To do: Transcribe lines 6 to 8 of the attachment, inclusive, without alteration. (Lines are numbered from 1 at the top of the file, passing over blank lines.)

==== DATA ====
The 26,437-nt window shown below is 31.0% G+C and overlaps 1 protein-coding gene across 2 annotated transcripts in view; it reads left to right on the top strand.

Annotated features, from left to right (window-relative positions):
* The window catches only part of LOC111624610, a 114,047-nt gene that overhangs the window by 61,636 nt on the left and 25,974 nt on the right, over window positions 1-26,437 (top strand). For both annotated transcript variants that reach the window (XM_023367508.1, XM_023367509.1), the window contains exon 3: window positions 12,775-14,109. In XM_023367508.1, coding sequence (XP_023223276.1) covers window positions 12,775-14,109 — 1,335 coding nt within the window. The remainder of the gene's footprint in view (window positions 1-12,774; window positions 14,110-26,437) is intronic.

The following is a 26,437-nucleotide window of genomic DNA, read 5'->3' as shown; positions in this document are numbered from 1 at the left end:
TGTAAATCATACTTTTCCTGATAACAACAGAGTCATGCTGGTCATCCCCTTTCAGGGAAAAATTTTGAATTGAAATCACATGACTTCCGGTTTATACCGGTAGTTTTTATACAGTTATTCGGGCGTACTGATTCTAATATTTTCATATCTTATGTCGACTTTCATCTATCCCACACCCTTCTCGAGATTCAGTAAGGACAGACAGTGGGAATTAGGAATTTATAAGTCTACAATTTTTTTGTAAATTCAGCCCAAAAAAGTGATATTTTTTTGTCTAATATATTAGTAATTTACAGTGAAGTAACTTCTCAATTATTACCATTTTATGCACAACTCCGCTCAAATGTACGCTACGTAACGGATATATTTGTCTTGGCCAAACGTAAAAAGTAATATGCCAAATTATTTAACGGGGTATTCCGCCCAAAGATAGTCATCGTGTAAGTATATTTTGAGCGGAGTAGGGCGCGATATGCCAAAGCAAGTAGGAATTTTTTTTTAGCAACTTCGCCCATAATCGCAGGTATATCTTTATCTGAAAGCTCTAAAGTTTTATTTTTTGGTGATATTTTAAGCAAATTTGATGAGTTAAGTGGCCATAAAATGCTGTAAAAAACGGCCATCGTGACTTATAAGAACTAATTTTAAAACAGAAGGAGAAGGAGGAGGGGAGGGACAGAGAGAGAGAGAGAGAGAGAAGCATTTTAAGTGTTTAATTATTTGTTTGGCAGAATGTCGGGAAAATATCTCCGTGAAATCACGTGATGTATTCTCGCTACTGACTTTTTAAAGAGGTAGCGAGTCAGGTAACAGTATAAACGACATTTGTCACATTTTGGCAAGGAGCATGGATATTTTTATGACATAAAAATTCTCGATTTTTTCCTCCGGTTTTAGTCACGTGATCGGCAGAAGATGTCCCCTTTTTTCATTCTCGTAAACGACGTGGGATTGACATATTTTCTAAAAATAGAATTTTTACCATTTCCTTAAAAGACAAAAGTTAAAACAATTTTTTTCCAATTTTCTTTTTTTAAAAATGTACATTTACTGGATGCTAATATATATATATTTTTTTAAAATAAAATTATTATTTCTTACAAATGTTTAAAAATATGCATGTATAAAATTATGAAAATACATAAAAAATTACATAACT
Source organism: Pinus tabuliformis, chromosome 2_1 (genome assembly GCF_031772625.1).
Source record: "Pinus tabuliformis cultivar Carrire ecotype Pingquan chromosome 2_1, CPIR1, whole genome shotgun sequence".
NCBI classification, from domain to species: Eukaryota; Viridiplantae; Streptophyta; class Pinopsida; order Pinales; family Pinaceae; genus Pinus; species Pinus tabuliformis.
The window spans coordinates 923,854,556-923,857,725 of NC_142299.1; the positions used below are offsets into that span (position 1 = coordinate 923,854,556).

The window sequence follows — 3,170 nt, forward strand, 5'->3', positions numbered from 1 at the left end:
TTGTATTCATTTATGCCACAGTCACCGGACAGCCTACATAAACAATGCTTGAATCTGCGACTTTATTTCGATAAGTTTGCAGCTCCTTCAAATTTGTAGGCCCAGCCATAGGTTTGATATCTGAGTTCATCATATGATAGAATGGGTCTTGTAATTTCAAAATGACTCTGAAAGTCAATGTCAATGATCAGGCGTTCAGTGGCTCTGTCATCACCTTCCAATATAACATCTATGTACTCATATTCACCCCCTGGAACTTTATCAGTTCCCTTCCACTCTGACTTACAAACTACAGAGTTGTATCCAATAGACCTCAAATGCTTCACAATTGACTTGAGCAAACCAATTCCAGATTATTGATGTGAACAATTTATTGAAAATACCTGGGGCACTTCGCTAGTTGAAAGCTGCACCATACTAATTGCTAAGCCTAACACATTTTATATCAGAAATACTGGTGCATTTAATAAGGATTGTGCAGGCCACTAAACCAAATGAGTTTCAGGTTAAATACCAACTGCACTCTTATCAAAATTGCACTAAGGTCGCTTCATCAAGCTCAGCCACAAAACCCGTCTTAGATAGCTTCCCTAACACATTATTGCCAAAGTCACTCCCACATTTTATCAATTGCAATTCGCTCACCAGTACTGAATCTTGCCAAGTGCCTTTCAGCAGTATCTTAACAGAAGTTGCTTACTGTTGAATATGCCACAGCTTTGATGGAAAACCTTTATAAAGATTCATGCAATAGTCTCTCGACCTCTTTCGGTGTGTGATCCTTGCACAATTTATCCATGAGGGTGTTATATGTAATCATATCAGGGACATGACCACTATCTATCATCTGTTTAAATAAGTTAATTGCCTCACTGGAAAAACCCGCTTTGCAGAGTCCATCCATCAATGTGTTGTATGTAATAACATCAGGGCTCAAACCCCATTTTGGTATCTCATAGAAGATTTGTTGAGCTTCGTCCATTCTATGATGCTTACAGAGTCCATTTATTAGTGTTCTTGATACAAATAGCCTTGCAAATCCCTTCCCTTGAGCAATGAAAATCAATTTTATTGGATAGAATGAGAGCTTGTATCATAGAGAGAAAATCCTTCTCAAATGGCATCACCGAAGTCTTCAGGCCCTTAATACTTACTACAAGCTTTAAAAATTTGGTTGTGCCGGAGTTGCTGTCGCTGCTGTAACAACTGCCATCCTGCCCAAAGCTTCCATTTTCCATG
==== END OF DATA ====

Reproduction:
Source organism: Pinus tabuliformis, chromosome 2_1 (genome assembly GCF_031772625.1).
Source record: "Pinus tabuliformis cultivar Carrire ecotype Pingquan chromosome 2_1, CPIR1, whole genome shotgun sequence".
NCBI classification, from domain to species: Eukaryota; Viridiplantae; Streptophyta; class Pinopsida; order Pinales; family Pinaceae; genus Pinus; species Pinus tabuliformis.